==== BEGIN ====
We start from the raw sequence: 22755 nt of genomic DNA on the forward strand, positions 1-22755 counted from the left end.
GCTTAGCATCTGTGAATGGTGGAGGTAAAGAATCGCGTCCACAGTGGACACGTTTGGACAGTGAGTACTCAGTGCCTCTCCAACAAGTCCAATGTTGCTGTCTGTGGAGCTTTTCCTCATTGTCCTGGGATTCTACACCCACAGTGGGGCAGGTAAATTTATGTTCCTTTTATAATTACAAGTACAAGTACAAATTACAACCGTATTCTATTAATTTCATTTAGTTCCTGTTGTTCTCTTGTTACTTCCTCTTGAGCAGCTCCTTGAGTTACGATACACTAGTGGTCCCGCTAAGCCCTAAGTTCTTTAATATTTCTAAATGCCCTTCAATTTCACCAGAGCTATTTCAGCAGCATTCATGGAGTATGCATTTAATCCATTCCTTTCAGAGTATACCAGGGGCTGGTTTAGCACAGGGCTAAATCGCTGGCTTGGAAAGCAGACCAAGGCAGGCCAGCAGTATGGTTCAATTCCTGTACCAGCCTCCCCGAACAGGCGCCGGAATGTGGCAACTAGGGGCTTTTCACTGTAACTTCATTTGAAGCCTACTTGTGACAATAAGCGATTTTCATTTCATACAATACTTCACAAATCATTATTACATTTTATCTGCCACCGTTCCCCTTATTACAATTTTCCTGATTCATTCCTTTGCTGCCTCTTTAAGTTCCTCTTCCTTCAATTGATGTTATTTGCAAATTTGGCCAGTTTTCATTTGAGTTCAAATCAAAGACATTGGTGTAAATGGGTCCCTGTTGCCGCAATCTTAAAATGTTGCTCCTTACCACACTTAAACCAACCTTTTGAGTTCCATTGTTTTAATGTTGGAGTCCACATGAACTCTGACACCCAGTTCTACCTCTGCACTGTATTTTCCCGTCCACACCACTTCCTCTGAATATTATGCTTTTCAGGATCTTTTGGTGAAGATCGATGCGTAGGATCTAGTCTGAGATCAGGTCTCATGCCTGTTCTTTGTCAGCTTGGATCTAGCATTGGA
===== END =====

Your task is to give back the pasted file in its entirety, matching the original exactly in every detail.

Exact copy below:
We start from the raw sequence: 22755 nt of genomic DNA on the forward strand, positions 1-22755 counted from the left end.
GCTTAGCATCTGTGAATGGTGGAGGTAAAGAATCGCGTCCACAGTGGACACGTTTGGACAGTGAGTACTCAGTGCCTCTCCAACAAGTCCAATGTTGCTGTCTGTGGAGCTTTTCCTCATTGTCCTGGGATTCTACACCCACAGTGGGGCAGGTAAATTTATGTTCCTTTTATAATTACAAGTACAAGTACAAATTACAACCGTATTCTATTAATTTCATTTAGTTCCTGTTGTTCTCTTGTTACTTCCTCTTGAGCAGCTCCTTGAGTTACGATACACTAGTGGTCCCGCTAAGCCCTAAGTTCTTTAATATTTCTAAATGCCCTTCAATTTCACCAGAGCTATTTCAGCAGCATTCATGGAGTATGCATTTAATCCATTCCTTTCAGAGTATACCAGGGGCTGGTTTAGCACAGGGCTAAATCGCTGGCTTGGAAAGCAGACCAAGGCAGGCCAGCAGTATGGTTCAATTCCTGTACCAGCCTCCCCGAACAGGCGCCGGAATGTGGCAACTAGGGGCTTTTCACTGTAACTTCATTTGAAGCCTACTTGTGACAATAAGCGATTTTCATTTCATACAATACTTCACAAATCATTATTACATTTTATCTGCCACCGTTCCCCTTATTACAATTTTCCTGATTCATTCCTTTGCTGCCTCTTTAAGTTCCTCTTCCTTCAATTGATGTTATTTGCAAATTTGGCCAGTTTTCATTTGAGTTCAAATCAAAGACATTGGTGTAAATGGGTCCCTGTTGCCGCAATCTTAAAATGTTGCTCCTTACCACACTTAAACCAACCTTTTGAGTTCCATTGTTTTAATGTTGGAGTCCACATGAACTCTGACACCCAGTTCTACCTCTGCACTGTATTTTCCCGTCCACACCACTTCCTCTGAATATTATGCTTTTCAGGATCTTTTGGTGAAGATCGATGCGTAGGATCTAGTCTGAGATCAGGTCTCATGCCTGTTCTTTGTCAGCTTGGATCTAGCATTGGA